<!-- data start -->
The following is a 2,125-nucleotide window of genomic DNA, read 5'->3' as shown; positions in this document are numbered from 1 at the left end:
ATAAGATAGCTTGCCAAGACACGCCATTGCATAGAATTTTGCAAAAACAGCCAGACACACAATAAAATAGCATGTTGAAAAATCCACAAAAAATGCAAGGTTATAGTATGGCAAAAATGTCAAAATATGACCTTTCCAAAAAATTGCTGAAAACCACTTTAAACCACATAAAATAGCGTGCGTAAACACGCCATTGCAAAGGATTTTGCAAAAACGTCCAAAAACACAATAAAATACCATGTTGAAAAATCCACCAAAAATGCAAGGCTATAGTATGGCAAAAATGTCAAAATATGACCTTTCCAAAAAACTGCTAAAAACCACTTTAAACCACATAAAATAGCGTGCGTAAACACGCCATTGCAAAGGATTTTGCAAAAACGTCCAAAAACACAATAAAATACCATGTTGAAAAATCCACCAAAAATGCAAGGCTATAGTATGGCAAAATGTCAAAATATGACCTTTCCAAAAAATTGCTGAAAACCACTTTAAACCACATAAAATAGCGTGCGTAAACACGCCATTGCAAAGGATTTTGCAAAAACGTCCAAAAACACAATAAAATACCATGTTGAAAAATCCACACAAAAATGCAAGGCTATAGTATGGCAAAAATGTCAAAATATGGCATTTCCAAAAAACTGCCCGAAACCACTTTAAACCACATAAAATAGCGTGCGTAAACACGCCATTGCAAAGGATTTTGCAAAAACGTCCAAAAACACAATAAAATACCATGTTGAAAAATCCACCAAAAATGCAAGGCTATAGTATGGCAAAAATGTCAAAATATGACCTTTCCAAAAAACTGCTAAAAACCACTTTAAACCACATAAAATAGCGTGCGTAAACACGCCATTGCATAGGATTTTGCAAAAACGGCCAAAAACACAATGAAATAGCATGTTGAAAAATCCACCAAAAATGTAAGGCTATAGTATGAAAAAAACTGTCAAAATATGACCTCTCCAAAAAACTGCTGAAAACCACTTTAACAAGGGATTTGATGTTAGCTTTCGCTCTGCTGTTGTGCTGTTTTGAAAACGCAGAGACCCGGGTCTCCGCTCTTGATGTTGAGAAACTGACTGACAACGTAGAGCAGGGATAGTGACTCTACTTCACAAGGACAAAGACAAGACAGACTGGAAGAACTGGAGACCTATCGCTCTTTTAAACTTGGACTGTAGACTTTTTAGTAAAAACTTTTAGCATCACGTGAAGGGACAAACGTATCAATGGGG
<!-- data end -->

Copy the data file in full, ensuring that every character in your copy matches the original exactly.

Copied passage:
The following is a 2,125-nucleotide window of genomic DNA, read 5'->3' as shown; positions in this document are numbered from 1 at the left end:
ATAAGATAGCTTGCCAAGACACGCCATTGCATAGAATTTTGCAAAAACAGCCAGACACACAATAAAATAGCATGTTGAAAAATCCACAAAAAATGCAAGGTTATAGTATGGCAAAAATGTCAAAATATGACCTTTCCAAAAAATTGCTGAAAACCACTTTAAACCACATAAAATAGCGTGCGTAAACACGCCATTGCAAAGGATTTTGCAAAAACGTCCAAAAACACAATAAAATACCATGTTGAAAAATCCACCAAAAATGCAAGGCTATAGTATGGCAAAAATGTCAAAATATGACCTTTCCAAAAAACTGCTAAAAACCACTTTAAACCACATAAAATAGCGTGCGTAAACACGCCATTGCAAAGGATTTTGCAAAAACGTCCAAAAACACAATAAAATACCATGTTGAAAAATCCACCAAAAATGCAAGGCTATAGTATGGCAAAATGTCAAAATATGACCTTTCCAAAAAATTGCTGAAAACCACTTTAAACCACATAAAATAGCGTGCGTAAACACGCCATTGCAAAGGATTTTGCAAAAACGTCCAAAAACACAATAAAATACCATGTTGAAAAATCCACACAAAAATGCAAGGCTATAGTATGGCAAAAATGTCAAAATATGGCATTTCCAAAAAACTGCCCGAAACCACTTTAAACCACATAAAATAGCGTGCGTAAACACGCCATTGCAAAGGATTTTGCAAAAACGTCCAAAAACACAATAAAATACCATGTTGAAAAATCCACCAAAAATGCAAGGCTATAGTATGGCAAAAATGTCAAAATATGACCTTTCCAAAAAACTGCTAAAAACCACTTTAAACCACATAAAATAGCGTGCGTAAACACGCCATTGCATAGGATTTTGCAAAAACGGCCAAAAACACAATGAAATAGCATGTTGAAAAATCCACCAAAAATGTAAGGCTATAGTATGAAAAAAACTGTCAAAATATGACCTCTCCAAAAAACTGCTGAAAACCACTTTAACAAGGGATTTGATGTTAGCTTTCGCTCTGCTGTTGTGCTGTTTTGAAAACGCAGAGACCCGGGTCTCCGCTCTTGATGTTGAGAAACTGACTGACAACGTAGAGCAGGGATAGTGACTCTACTTCACAAGGACAAAGACAAGACAGACTGGAAGAACTGGAGACCTATCGCTCTTTTAAACTTGGACTGTAGACTTTTTAGTAAAAACTTTTAGCATCACGTGAAGGGACAAACGTATCAATGGGG